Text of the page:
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Like many American Muslim women who practice hijab I have a hard time finding clothes that are fashionable to fit a modest style. There are definitely clothiers that create modest fashion; one just has to glean through a whole lot of trendy and overhyped styles that get more of the spotlight. Muslim fashion bloggers and “hijabistas” are on the rise now. Even The Daily Beast and the NY Daily News have taken notice. But, these blogs and their styles don’t appeal to every American Muslim woman who practices hijab. To be clear, hijab doesn’t mean scarf. “Hijab” is a term that means, “screen” or “covering,” not “head scarf” or “veil.” (The Qur’an never explicitly uses the term hijab in reference to body veiling in any context.) And, some American Muslim women who are modest do not wear head scarves, yet still feel confident they are practicing a form of hijab. However, the term hijab has somehow come to mean “head covering” to the public so most people think that head coverings are the only thing that makes fashion “Muslim-influenced.”
Just as Muslim doesn’t mean foreigner, or Pakistani orArab, Muslim-influenced fashion includes modest fashion that reflects covering most of the body, and not baring skin.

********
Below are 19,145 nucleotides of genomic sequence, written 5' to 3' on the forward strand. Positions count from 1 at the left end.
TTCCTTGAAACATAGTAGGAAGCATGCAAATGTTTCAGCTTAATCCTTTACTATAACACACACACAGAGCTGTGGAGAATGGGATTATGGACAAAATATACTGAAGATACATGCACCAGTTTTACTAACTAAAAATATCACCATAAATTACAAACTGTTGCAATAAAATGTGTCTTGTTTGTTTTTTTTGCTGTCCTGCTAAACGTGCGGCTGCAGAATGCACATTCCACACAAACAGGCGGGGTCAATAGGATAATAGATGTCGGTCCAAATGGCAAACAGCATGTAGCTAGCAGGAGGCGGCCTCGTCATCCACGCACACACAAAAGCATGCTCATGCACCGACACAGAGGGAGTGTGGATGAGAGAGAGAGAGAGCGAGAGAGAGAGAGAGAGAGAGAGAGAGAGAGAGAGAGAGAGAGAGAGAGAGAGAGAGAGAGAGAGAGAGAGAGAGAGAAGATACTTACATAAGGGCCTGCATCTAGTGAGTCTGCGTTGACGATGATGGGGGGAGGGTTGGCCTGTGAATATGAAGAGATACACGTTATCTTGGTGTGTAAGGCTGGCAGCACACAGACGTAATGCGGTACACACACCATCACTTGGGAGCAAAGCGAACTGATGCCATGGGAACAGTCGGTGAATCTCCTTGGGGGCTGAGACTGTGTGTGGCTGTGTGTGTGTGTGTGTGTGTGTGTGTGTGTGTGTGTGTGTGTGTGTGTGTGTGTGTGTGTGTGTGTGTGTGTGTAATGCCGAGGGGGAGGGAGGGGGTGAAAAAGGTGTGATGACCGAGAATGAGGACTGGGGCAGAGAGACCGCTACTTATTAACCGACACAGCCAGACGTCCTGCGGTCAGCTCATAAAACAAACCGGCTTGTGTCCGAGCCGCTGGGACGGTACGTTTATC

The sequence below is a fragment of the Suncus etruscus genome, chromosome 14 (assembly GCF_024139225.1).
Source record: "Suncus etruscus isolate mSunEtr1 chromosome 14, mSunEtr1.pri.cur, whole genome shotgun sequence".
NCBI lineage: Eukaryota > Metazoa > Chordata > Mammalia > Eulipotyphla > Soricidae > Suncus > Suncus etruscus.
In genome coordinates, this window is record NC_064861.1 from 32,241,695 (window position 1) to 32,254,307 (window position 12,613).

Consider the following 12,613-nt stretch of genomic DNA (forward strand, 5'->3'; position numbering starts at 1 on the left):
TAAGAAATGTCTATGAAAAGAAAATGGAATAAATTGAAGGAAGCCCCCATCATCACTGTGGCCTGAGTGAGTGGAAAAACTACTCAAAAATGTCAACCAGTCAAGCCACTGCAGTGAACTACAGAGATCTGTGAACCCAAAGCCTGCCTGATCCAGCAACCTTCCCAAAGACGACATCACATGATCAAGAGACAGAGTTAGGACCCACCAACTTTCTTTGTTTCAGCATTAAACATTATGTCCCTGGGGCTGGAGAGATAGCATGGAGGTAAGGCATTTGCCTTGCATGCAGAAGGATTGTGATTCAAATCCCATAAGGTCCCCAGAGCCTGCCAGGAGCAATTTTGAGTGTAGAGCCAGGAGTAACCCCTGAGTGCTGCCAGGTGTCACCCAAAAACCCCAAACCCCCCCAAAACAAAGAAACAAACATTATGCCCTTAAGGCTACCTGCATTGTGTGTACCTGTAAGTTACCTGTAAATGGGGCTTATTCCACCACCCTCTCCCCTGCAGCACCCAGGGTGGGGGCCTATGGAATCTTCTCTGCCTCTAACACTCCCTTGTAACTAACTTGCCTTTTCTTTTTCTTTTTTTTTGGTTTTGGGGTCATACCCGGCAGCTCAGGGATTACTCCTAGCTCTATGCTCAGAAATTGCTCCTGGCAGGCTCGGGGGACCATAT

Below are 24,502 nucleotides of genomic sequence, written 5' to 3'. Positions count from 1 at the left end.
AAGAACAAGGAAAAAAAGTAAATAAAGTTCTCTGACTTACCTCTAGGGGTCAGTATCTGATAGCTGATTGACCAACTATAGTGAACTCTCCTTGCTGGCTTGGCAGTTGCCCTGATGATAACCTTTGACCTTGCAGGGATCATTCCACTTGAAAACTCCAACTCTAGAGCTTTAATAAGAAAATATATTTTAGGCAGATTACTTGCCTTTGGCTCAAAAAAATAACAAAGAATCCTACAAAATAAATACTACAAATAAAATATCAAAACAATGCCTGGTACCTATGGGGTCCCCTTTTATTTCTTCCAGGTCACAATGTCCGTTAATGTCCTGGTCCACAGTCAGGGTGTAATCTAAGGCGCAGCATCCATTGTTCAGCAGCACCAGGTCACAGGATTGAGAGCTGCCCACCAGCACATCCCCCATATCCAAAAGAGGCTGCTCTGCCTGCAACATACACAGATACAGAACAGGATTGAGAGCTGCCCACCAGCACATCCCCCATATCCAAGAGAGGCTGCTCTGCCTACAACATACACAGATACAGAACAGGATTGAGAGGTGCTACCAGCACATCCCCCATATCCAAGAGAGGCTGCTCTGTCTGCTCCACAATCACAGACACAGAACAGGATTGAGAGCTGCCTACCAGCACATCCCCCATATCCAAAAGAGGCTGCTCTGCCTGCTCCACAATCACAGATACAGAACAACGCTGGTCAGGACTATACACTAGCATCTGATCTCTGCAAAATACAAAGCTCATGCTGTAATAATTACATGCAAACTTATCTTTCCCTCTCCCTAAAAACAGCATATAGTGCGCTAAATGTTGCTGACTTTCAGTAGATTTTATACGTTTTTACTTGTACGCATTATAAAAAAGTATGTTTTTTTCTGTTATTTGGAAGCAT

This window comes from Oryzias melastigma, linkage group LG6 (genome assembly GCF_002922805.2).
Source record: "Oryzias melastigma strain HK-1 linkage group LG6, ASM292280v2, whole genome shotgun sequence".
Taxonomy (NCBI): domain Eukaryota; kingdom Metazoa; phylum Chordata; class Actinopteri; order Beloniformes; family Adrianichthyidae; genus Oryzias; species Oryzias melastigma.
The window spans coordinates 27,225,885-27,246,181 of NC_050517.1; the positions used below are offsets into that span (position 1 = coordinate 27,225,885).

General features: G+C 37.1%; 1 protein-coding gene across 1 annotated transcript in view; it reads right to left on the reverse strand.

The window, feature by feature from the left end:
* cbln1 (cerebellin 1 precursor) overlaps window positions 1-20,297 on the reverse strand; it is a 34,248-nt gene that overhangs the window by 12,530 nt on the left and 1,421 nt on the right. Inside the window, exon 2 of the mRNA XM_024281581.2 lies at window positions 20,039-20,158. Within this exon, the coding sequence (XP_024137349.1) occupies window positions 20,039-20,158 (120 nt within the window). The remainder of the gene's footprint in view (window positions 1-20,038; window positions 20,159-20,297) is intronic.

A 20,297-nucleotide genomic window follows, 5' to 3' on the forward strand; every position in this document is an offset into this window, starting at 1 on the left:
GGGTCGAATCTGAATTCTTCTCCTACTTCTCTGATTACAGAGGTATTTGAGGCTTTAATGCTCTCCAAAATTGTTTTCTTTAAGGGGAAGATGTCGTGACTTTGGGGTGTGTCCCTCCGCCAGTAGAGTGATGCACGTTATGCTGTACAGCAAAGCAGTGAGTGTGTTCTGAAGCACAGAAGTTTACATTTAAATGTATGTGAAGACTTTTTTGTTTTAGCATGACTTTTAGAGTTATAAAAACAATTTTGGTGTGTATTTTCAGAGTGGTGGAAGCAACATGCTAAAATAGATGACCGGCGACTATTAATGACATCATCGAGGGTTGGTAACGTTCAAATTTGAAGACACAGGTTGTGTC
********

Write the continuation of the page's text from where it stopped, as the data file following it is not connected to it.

Muslim “fashionistas” and hijabi-fashion bloggers are all the rage lately, but Muslim influenced fashion is nothing new in America. Muslims have been in America for centuries long before the influx of the immigrant Muslims from Pakistan and Arab countries. And, our people have been rocking Muslim fashion for generations.
Give me some good, old-fashioned denim, metal studded leather, cotton button-down shirts, tailored dresses, long skirts, trench coats, blazers, cardigans, loafers, and add a head wrap or wispy scarves to the mix. That’s classic, modest, American street fashion.